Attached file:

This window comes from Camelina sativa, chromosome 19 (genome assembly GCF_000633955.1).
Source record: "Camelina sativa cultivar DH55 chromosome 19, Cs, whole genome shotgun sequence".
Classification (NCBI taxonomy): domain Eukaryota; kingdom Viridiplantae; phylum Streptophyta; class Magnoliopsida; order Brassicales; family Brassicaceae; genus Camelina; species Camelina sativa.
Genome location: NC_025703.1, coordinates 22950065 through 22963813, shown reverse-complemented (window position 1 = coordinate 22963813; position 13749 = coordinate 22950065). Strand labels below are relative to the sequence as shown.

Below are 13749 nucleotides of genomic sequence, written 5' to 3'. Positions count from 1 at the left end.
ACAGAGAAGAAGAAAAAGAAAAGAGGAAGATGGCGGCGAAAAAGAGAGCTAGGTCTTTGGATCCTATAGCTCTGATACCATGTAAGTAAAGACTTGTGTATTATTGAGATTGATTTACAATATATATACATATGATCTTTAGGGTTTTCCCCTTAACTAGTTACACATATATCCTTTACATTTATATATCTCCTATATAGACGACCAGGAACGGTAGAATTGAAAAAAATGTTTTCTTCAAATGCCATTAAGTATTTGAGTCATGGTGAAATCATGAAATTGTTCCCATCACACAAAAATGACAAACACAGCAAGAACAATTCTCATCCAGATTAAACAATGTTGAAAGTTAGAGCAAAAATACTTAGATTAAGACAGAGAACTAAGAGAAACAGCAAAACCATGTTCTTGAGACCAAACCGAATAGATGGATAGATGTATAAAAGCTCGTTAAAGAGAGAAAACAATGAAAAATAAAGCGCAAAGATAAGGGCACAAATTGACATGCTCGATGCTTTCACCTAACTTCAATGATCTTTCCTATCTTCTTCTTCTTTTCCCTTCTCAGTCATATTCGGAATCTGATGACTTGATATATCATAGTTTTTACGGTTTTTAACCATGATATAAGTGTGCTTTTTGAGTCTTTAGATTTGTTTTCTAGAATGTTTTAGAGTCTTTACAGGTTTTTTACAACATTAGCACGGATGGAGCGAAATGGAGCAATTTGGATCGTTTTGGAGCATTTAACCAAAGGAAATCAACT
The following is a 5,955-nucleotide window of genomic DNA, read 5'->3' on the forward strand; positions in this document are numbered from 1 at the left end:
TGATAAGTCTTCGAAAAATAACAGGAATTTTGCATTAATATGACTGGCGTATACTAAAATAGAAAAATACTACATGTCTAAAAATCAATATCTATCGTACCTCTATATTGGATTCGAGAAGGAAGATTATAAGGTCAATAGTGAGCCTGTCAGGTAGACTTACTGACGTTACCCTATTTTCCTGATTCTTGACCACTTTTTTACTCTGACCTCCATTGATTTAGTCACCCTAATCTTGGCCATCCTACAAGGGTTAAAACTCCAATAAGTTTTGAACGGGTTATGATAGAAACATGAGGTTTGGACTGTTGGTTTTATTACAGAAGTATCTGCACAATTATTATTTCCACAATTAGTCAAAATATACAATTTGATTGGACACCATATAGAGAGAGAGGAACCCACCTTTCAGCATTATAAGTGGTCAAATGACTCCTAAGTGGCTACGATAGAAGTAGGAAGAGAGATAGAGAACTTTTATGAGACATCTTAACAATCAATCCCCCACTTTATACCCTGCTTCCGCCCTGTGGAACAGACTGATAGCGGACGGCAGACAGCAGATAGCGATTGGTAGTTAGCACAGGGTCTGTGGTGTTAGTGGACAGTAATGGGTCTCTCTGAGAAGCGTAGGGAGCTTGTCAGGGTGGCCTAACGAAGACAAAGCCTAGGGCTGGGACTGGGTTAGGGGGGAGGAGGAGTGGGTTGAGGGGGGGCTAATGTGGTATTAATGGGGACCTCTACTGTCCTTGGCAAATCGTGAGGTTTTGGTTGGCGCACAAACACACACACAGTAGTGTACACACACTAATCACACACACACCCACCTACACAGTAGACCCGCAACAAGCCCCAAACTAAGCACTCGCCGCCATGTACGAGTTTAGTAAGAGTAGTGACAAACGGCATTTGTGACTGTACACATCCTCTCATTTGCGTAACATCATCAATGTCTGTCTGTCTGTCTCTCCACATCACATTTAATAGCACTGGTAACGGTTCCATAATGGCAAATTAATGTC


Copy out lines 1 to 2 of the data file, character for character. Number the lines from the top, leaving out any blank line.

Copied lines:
This window comes from Camelina sativa, chromosome 19 (genome assembly GCF_000633955.1).
Source record: "Camelina sativa cultivar DH55 chromosome 19, Cs, whole genome shotgun sequence".